With a tough economy making timely retirement less likely for many folks, retirement-related financial scams may be on the upswing. According to a new guide from the Securities and Exchange Commission, here are five common tactics that crooks use to sign retirement-minded victims to bogus accounts:
- Phantom Riches A scammer may dangle the prospect of wealth, enticing you with something you want but can’t have, and then promise something like this: “These gas wells are guaranteed to produce $6,800 a month in income.” If it sounds too good to be true it probably is; any guarantee of investment gain should be viewed skeptically.
- Expert Credentials A scammer might build credibility by claiming to be a reputable expert. “Believe me, as a senior vice president of XYZ Firm, I would never sell an investment that doesn’t produce.” Check out the firm at Broker Check. It may sound blue chip but have offices no closer than The Isle of Man.
- Everyone is doing it Anytime a financial sales person tells you that Warren Buffett and Peter Lynch have bought into the investment along with his own mother and half his church — run. If the investment doesn’t make sense on its merits, don’t be fooled into thinking a bunch of smart and connected people have already vetted it and forked over their cash.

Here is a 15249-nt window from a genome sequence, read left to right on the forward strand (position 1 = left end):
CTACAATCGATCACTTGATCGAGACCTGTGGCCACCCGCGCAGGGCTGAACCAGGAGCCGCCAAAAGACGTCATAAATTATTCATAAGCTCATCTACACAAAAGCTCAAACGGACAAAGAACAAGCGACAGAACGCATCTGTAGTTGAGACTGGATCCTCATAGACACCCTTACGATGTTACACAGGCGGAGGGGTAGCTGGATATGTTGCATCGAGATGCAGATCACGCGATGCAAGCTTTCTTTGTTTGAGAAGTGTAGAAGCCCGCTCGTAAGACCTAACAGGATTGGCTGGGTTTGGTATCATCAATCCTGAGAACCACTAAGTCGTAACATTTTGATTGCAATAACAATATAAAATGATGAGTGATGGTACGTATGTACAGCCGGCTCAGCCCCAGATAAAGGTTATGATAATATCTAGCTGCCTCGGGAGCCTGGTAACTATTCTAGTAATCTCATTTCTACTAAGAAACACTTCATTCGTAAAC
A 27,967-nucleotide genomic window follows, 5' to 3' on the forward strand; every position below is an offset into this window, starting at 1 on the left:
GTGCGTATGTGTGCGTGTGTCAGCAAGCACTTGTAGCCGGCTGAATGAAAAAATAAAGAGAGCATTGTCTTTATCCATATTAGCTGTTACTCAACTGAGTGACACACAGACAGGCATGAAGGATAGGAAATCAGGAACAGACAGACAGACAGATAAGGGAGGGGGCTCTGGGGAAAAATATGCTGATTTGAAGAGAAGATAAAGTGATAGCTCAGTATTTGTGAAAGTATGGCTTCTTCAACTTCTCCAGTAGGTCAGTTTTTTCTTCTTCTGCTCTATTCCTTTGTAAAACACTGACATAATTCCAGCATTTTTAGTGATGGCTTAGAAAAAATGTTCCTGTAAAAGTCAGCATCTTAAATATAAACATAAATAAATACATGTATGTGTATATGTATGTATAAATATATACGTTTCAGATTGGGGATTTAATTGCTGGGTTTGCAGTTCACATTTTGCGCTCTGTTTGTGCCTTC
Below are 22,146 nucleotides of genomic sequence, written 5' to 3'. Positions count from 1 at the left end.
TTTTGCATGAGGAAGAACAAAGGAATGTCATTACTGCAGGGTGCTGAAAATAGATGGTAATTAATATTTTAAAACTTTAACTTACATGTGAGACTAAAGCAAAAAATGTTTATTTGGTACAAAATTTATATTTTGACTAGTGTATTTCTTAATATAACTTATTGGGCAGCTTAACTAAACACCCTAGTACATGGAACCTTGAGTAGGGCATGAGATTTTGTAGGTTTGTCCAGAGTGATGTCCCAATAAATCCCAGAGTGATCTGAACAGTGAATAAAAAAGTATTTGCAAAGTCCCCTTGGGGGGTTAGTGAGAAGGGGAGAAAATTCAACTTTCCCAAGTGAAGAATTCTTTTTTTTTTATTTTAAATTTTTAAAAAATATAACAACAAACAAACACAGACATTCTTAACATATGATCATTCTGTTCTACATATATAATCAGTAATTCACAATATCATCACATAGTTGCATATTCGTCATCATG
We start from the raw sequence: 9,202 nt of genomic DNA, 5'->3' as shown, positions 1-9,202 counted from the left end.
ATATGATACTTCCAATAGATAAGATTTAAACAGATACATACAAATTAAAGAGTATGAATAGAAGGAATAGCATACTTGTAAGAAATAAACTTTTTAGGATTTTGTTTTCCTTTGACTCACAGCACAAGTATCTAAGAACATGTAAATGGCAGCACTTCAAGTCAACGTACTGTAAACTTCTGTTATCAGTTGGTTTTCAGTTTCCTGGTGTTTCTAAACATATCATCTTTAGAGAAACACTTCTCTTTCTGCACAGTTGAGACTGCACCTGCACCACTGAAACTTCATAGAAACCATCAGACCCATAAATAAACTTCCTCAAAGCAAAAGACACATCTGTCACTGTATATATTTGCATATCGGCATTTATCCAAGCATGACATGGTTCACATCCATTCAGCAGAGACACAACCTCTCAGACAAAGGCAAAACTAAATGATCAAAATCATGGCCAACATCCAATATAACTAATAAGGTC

- Tit-for-tat A scammer might offer to do a small favor in return for a big favor. “I’ll give you a break on my commission if you buy now—half off.” Inducements are always a red flag.
- Only a few left Be on the lookout for anyone creating a false sense of urgency by claiming limited supply. “There are only two units left, so I’d sign today if I were you.” Reality is usually the other way around. If it’s a truly scarce sure thing, you won’t get the call. Sorry, those are the deals that brokers save for Warren Buffett and their own mother.